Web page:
Wondering how much income you’ll get from Social Security when you retire? You might be surprised to discover that the average retiree receives one-third of their total income from Social Security, according to the Social Security Administration.
In other words, 33% of retirement income comes from Social Security, and the remaining 67% comes from other sources, like pensions and retirement savings.
While 33% is a significant amount, the statistic includes people who depend on Social Security for 100% of their retirement income and people who have so much money that they don’t notice the monthly Social Security deposits.
The often quoted 33% might be an arithmetic average, but one thing is sure — it isn’t the norm for most people.
Social Security skews the data
Mark Twain was fond of saying, “There are three kinds of lies: lies, damned lies, and statistics.”
This Social Security’s statistic is a perfect example of what Twain meant.
For nearly 18 years, I’ve had a front-row seat to the inner workings of thousands of retirement plans as a financial planner specializing in this area. I see how my clients’ income sources and retirement savings produce an income stream during retirement.
Over the years, I’ve had a few clients that didn’t need their Social Security income. But for most, Social Security played an essential role in producing the income needed to meet their goals.
When breaking down the data, Social Security breaks it down into five income groups, three of which are categorized as middle class:
- Low Income: First Group
- Middle Income: Second, Third, and Fourth Group
- High Income: Fifth Group
Let’s look at a breakdown of the data to see the real reliance on Social Security and how skewed the 33% average actually is.
First income group: Low income
The first income group is made up of singles who make less than $10,859 and married couples who make less than $27,538.
Overall, Social Security income comprises almost all of this group’s income. For married couples, Social Security is 93.4% of their income. It’s 96.5% of a single person’s income.
As such, it’s no surprise that these low-income individuals receive a high percentage of cash flow from Social Security benefits — they didn’t have an opportunity to save, invest or create other retirement income streams.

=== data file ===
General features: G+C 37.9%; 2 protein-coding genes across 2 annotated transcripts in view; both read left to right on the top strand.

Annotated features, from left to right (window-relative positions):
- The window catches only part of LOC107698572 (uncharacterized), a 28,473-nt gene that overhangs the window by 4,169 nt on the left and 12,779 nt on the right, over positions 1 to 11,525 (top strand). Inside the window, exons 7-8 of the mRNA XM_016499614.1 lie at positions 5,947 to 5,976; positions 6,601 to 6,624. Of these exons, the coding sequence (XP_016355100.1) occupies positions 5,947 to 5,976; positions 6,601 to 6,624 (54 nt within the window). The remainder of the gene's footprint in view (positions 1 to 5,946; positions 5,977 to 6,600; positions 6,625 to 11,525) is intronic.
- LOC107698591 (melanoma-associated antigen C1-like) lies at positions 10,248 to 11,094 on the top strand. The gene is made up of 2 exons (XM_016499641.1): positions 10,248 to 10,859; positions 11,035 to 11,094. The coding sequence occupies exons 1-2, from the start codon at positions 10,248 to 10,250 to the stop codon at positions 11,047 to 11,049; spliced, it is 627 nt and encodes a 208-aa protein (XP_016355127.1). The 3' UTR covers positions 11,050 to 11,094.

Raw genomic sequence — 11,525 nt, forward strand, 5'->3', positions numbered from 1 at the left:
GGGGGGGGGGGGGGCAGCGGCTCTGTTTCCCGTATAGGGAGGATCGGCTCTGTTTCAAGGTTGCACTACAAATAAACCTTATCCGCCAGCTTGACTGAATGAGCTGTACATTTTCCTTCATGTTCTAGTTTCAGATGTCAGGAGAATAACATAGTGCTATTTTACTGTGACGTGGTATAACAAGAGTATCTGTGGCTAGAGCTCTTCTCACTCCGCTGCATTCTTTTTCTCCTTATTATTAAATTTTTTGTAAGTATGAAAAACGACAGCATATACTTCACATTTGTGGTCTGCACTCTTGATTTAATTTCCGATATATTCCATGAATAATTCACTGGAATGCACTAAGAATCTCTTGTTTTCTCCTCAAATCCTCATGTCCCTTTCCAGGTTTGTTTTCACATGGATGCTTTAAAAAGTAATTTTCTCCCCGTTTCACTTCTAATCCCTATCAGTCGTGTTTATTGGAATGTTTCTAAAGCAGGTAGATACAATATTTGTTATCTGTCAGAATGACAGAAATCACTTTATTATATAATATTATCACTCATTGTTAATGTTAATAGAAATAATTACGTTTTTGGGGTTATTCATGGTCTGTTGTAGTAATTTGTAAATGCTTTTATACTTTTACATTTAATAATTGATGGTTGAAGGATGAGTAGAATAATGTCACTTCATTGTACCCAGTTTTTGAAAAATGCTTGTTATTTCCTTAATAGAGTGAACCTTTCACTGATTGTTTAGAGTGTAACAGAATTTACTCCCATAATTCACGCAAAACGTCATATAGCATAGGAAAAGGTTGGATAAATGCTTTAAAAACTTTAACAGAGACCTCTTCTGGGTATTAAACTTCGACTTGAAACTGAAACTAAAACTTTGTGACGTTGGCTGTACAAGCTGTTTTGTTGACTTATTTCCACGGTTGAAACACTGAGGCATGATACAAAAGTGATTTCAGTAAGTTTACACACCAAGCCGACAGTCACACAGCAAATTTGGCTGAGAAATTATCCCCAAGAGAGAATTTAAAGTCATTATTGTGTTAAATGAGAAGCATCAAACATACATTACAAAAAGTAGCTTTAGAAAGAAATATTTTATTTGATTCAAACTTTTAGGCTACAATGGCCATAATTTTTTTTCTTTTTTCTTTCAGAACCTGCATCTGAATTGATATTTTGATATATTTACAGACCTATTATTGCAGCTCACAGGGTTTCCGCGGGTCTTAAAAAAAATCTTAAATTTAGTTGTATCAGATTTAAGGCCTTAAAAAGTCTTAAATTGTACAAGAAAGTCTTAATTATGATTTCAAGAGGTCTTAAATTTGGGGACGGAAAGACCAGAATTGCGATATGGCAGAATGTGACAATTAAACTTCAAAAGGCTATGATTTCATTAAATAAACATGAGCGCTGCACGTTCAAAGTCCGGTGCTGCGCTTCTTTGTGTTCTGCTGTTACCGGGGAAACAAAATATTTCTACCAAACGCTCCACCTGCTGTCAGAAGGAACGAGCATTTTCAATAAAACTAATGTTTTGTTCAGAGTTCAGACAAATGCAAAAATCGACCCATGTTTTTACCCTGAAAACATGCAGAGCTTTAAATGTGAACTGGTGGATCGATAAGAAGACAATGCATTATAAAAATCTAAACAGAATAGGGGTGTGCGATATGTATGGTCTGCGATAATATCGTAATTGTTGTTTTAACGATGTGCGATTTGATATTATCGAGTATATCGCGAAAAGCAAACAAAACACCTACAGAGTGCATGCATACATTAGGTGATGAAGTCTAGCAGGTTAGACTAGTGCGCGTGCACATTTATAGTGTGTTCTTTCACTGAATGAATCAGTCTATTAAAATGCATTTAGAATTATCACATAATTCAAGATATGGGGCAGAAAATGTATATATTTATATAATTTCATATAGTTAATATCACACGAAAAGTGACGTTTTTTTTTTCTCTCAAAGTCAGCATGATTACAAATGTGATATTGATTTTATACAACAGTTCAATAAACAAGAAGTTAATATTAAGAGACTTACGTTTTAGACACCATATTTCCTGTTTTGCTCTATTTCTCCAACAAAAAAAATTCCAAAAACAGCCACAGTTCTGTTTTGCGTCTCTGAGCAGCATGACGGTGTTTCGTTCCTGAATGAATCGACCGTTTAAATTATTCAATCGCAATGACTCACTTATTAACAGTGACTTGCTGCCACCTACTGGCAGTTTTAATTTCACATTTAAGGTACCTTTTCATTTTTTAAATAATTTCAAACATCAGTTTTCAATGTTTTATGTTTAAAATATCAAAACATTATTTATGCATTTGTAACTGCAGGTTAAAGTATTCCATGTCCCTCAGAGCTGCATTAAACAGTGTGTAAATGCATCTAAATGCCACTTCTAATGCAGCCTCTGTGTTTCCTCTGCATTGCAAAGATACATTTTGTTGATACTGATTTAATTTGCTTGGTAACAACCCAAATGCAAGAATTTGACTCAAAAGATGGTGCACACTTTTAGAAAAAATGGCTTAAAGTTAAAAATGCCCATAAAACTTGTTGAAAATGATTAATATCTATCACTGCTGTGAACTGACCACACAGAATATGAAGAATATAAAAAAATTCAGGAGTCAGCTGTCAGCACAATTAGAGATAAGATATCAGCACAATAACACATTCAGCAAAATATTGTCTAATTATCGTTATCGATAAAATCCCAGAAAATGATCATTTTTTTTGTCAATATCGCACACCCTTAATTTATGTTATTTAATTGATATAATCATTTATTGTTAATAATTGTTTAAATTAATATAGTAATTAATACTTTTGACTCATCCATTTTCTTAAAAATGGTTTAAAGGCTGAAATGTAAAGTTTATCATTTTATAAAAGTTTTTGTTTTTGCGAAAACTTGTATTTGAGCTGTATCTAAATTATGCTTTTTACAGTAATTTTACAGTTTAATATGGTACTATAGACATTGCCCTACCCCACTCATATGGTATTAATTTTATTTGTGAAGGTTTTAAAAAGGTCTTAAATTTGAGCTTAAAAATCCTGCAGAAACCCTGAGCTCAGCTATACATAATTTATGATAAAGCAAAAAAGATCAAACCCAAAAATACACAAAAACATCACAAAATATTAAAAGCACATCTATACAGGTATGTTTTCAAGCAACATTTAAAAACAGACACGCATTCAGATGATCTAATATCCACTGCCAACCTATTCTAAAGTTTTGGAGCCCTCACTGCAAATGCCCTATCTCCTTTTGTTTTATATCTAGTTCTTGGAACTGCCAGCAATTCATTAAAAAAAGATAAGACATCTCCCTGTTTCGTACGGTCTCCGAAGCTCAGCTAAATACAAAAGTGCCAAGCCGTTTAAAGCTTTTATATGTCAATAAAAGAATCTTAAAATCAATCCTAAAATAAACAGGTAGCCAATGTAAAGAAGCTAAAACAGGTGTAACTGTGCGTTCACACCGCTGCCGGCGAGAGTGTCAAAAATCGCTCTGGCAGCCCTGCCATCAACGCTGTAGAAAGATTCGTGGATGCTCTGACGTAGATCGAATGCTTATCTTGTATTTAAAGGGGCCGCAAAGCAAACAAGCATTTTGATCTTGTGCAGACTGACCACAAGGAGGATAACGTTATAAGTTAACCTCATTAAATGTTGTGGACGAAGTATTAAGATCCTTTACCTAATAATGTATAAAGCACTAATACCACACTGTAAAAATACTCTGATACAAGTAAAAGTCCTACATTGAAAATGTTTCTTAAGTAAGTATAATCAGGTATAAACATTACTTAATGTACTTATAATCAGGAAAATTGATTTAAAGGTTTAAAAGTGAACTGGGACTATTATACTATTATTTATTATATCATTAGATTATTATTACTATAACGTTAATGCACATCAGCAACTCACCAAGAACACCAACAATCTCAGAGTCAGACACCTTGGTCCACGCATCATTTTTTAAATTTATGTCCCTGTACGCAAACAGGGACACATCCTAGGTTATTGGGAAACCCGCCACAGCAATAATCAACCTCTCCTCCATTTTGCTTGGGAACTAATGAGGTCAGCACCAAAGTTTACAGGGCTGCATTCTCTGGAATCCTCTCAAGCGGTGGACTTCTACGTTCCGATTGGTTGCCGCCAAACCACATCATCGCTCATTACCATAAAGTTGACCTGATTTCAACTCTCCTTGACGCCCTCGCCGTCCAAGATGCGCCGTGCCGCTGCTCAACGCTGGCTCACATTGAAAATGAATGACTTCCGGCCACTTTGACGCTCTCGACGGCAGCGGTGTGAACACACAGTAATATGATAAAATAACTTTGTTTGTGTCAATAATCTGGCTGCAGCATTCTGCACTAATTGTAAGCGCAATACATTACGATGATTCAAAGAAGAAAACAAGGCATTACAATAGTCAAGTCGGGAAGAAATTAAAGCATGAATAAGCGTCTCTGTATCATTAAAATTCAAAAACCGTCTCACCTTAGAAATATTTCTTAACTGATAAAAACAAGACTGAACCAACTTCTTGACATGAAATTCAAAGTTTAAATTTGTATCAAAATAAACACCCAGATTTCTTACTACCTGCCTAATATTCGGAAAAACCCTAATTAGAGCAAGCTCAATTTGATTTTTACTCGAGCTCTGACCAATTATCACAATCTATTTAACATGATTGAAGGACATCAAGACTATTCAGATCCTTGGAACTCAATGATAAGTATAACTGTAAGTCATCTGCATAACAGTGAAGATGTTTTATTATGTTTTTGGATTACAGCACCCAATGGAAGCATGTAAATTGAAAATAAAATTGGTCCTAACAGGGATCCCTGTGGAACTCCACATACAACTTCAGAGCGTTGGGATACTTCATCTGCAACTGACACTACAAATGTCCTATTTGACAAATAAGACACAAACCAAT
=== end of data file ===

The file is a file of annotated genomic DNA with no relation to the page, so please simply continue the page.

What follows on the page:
Second income group: Middle income
The second group includes singles with income ranging from $10,859 to $16,552 and married couples with income between $27,538 to $44,424.
In this group, Social Security makes up 83.2% of a married couple’s income and 96.5% of a single person’s income.
Third income group: Middle income
In the third income group, you’ll see married couples with income from $44,424 to $67,621 and single individuals with income from $16,552 to $24,400.
Social Security makes up 48.6% of a married couple’s income and 90.5% of a single person’s income in the third group.
Fourth income group: Middle income
The fourth income group includes married couples with income between $67,621 and $108,703 and single individuals with income from $24,400 to $41,151.
Social Security makes up 10.2% of a married couple’s income and 60.4% of a single person’s income in the fourth group.
Fifth income group: High income
Finally, the fifth income group has married couples with incomes over $108,703 and single individuals with incomes higher than $41,151.
Social Security makes up a meager 0.3% of a married couple’s income and 8.5% of a single person’s income in the fifth group.
What the financial planning industry still doesn’t understand
The extreme data from the fifth group is what knocks the data out of whack and drives the average down. When viewed by income group it’s clear that for most retirees Social Security is a significant and critical income source.
But many financial planners don’t understand Social Security in enough detail to apply the nuanced and complex rules to your situation. Sadly, some don’t even think it is all that important to consider how a filing strategy could have a substantial impact on the amount of taxes you pay in retirement. The result is that That means you may not get every benefit dollar you deserve.
Finding someone to help with retirement accounts is easy — there’s an advisor on every street corner. However, most do not advise on Social Security benefits because they don’t fully understand it.
But you want to maximize every available income stream in retirement, including adjusting for inflation. So, it is crucial to work with an expert with Social Security.
Get help with Social Security
If you are planning to file for Social Security, and want to make sure you get all the benefits you deserve, you need to realize this is not a DIY project. There are thousands of possible filling combinations and nuanced rules that make each situation different and in most cases, you only get one chance to make a good decision.
There’s no way around it…you need to get professional help before you file. You can get started with a free 15-minute consultation from my team of Registered Social Security Analysts. They’ll listen to your unique situation and let you know how a strategic plan can cut through all the complexity and give you clear direction on your filing strategy. Schedule your call today!